Chatting via Skype is made easy through the 5-megapixel front-facing camera, and if you really deem it necessary to take a snap with your oversized tablet in public, the 13-megapixel camera on the rear has your Insta-needs covered.
The Galaxy Book has an Intel Core i5-7200 processor inside its endearing exterior. In layman’s terms, this means it’s damn fast for a tablet. The fact it’s capable of running Adobe Creative Suite should say enough, although if you’re the type who keeps last year’s browser tabs open while editing three or four RAW files on Photoshop simultaneously, it’s worth considering the top-tier Galaxy Book working off 8GB of ram, rather than 4GB. A rare occurrence even with the lower specced model, this will avoid any latency, freezing, or glitching – remember this is a tablet, after all.
Windows 10 Home feels just like its namesake for anyone who knows their way around the ever-faithful Microsoft interface; it’s strangely familiar for potential converts like me, too. Samsung have pulled out all the stops with a tailored operating system, too; if you’re previously invested in the Galaxy brand, you’ll find custom add-ons like Samsung Flow and Samsung Notes loaded in your software. This will have your smartphone synced up with your tablet; letting you text, access content, and even link the two as security authenticators if either of your Galaxy devices were to go astray. Neat.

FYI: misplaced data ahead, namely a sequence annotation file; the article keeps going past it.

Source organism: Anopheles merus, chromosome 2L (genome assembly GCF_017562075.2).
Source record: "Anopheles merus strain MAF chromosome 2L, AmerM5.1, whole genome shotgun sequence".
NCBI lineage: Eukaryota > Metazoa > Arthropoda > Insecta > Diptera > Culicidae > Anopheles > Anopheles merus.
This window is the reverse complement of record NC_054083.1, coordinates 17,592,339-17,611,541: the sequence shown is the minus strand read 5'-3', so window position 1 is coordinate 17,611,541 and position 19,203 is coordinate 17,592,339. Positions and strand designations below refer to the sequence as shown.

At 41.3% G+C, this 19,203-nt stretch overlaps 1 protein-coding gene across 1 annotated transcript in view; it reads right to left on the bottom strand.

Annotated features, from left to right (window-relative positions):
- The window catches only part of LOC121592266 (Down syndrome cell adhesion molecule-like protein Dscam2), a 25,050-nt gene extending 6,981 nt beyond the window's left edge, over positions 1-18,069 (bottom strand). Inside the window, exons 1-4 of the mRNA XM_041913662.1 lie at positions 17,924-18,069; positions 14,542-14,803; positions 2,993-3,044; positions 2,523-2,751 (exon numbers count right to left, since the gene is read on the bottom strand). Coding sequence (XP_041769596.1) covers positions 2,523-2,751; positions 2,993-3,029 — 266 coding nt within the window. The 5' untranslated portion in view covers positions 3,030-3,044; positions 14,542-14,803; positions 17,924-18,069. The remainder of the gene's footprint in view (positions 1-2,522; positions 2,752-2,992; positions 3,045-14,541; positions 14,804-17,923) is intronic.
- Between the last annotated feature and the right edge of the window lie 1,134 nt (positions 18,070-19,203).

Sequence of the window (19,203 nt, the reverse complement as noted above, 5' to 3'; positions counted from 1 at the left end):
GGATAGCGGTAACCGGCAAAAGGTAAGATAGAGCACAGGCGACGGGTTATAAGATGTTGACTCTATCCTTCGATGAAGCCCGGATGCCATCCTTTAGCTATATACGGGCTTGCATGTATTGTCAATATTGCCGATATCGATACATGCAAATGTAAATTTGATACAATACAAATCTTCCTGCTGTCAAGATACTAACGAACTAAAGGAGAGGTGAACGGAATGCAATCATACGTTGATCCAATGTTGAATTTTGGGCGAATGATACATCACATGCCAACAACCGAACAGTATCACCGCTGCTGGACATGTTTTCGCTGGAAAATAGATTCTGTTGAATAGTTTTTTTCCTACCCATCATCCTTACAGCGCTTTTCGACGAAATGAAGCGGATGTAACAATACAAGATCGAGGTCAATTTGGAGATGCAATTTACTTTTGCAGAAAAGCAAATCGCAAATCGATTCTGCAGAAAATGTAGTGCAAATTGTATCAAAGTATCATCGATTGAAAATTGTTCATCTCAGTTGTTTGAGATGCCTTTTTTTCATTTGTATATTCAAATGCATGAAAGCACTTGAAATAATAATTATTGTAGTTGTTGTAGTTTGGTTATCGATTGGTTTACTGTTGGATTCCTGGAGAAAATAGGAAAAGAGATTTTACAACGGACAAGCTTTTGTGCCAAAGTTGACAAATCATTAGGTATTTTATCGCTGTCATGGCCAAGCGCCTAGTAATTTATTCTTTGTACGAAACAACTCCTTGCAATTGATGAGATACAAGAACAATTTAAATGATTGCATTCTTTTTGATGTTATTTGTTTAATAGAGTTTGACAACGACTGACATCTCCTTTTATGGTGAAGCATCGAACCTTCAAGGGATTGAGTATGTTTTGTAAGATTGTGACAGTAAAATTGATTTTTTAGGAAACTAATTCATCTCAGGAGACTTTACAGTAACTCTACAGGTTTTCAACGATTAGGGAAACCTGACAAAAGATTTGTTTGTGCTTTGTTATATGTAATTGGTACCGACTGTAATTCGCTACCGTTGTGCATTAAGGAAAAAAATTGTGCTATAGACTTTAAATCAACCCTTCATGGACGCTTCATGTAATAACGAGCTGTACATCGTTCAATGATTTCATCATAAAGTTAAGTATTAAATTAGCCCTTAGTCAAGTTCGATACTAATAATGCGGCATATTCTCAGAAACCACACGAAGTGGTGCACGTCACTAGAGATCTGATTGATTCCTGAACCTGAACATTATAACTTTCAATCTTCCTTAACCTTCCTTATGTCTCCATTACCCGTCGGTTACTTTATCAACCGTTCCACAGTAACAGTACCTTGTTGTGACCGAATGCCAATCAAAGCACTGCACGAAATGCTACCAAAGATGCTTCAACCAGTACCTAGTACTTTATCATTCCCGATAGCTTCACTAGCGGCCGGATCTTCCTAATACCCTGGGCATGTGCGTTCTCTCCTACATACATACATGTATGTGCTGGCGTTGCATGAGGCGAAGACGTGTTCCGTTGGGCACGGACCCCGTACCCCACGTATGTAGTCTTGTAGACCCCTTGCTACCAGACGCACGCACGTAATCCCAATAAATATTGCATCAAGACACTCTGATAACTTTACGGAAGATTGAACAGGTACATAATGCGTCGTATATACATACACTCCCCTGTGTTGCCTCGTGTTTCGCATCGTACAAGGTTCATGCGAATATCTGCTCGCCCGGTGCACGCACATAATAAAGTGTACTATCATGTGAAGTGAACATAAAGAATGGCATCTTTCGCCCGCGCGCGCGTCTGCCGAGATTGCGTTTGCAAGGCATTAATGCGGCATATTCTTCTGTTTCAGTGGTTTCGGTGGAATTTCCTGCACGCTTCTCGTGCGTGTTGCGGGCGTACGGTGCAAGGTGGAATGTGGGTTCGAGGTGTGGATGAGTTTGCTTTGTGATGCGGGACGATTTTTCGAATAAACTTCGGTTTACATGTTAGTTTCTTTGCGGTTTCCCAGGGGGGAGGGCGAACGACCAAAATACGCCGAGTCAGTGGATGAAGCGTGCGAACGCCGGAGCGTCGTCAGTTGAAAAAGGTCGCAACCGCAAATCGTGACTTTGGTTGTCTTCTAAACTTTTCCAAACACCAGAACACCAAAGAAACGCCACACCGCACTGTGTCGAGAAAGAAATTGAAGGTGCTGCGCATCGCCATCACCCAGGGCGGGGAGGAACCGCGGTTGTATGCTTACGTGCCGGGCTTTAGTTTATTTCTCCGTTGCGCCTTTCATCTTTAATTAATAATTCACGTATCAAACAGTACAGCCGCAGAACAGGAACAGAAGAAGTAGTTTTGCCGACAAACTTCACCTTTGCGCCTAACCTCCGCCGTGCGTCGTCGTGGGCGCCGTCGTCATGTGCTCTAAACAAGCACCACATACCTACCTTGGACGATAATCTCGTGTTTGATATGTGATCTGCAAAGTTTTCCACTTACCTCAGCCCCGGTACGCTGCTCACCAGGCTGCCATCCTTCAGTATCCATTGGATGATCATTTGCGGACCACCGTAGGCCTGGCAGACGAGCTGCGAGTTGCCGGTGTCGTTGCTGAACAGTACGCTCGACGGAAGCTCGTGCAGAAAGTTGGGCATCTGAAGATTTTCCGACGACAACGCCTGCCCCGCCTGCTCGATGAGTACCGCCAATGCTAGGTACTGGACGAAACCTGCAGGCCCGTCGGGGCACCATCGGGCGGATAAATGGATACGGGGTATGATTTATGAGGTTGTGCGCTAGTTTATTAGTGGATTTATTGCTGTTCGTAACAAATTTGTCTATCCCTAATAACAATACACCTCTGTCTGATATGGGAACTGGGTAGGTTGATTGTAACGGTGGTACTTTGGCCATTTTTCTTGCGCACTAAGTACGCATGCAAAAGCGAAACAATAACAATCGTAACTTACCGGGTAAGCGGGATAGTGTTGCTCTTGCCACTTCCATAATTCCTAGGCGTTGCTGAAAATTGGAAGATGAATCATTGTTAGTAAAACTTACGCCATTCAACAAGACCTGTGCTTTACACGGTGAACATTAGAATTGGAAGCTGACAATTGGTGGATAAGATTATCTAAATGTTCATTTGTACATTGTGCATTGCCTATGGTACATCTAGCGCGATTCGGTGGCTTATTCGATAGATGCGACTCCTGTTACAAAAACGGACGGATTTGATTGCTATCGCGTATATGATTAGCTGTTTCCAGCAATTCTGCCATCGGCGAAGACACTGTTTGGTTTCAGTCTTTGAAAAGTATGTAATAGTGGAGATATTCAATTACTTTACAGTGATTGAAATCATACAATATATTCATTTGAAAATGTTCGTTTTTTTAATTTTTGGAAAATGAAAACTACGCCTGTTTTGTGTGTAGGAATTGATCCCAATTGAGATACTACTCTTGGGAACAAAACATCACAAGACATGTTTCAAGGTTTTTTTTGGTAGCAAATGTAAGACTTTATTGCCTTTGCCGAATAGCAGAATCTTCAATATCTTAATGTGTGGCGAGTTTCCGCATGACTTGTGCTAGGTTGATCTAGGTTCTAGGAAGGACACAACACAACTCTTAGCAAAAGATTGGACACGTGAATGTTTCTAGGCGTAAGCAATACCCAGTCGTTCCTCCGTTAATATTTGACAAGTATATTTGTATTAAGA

All In All
For those considering making the switch to a pro-tablet as their go-to, the Samsung Galaxy Book is a definite front-runner for a few reasons. Firstly, it reigns supreme compared to other options on the market due to its processor alone. The memory sits at a relatively healthy 128GB, which is upgradable to 256GB if you’re one for saving those outrageously large image files direct to computer (external hard-drives are a good thing). The battery life is acceptable; Samsung claim up to a solid 11 hours operating time here, although if you’re doing anything other than staring at a blank word document with the display dimmed to the lowest setting, expect to make it from nine to five on a good day.
Workflow comes naturally; moving between the keyboard and touch display also assured a sense of confidence through most tasks arising in the daily grind. While you wouldn’t rely on this machine as fully functional drawing tablet, it is a comfortable tool from the outset for creatives who aren’t afraid of a little Microsoft, and look no further if you’re simply in need of an upgrade for emails and spreadsheets.
The Wrap-Up – Samsung Galaxy Book Review
Tablets are fast becoming the near-perfect companion for the professional who can’t sit still (or stay in the same city). They may not be replacing the office desktop just yet, but they’re coming pretty close. The Samsung Galaxy Book is well worth your time if you’re looking to streamline that contemporary work-lifestyle.